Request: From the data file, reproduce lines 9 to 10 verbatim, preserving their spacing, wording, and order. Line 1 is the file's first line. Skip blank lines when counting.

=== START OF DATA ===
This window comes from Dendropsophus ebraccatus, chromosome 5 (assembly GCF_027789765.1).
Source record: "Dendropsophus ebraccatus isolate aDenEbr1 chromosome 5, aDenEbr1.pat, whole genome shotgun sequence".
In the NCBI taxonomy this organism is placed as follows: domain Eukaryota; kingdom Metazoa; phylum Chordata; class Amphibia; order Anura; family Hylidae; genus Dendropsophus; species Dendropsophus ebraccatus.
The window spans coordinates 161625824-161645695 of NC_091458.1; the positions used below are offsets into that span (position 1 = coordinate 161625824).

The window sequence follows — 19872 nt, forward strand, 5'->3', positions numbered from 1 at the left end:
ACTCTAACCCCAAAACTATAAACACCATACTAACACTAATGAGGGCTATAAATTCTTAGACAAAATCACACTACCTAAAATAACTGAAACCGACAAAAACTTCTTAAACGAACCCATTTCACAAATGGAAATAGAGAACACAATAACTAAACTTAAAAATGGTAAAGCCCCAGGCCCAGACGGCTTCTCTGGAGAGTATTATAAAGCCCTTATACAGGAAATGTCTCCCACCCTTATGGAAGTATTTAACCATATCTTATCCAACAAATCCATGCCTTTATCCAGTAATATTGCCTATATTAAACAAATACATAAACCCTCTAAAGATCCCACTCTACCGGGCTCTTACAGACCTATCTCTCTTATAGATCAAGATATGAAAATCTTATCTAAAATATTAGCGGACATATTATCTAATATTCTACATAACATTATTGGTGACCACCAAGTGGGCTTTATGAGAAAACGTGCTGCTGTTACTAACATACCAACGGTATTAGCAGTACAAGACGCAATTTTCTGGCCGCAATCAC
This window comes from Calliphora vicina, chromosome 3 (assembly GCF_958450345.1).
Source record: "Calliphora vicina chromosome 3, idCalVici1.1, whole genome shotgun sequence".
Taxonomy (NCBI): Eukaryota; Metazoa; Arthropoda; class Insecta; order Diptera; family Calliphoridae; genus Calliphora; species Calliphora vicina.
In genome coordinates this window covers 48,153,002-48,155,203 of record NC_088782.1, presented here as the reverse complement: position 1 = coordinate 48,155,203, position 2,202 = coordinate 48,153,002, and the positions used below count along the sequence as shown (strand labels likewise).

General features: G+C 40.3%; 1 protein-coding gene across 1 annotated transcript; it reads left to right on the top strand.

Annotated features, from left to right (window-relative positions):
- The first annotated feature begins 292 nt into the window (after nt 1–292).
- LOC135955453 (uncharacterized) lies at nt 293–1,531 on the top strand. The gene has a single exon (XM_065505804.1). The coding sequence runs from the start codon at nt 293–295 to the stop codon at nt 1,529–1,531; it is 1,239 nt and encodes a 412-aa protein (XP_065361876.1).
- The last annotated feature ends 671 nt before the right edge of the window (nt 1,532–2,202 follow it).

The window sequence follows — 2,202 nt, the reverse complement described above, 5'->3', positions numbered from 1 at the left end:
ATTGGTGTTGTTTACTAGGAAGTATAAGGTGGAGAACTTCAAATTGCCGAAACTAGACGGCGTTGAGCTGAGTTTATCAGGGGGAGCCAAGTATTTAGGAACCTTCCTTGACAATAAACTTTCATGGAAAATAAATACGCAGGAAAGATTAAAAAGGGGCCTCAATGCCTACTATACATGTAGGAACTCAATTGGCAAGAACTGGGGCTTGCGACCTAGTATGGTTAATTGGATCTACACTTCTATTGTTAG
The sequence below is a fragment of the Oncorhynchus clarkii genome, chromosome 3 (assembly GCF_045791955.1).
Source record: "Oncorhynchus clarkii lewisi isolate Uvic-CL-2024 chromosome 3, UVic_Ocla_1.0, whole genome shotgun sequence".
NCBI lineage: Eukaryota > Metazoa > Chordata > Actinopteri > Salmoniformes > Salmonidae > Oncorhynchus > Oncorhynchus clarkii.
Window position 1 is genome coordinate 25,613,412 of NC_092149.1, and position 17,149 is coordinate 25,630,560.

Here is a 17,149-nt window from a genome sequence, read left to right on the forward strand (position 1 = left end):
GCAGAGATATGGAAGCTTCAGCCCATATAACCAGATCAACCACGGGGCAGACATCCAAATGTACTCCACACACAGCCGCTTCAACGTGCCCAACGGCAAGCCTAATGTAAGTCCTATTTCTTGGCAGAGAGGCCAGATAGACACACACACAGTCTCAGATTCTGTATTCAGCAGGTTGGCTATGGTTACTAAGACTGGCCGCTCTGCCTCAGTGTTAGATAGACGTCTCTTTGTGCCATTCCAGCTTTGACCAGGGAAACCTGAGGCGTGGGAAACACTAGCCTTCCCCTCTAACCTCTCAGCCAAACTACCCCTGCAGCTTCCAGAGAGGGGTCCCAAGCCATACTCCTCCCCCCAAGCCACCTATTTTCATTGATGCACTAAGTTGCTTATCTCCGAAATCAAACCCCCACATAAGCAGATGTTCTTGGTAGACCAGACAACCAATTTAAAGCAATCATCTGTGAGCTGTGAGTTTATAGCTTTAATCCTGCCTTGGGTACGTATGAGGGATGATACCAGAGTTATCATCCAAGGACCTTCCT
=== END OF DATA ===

Taxonomy (NCBI): Eukaryota; Metazoa; Arthropoda; class Insecta; order Diptera; family Calliphoridae; genus Calliphora; species Calliphora vicina.
In genome coordinates this window covers 48,153,002-48,155,203 of record NC_088782.1, presented here as the reverse complement: position 1 = coordinate 48,155,203, position 2,202 = coordinate 48,153,002, and the positions used below count along the sequence as shown (strand labels likewise).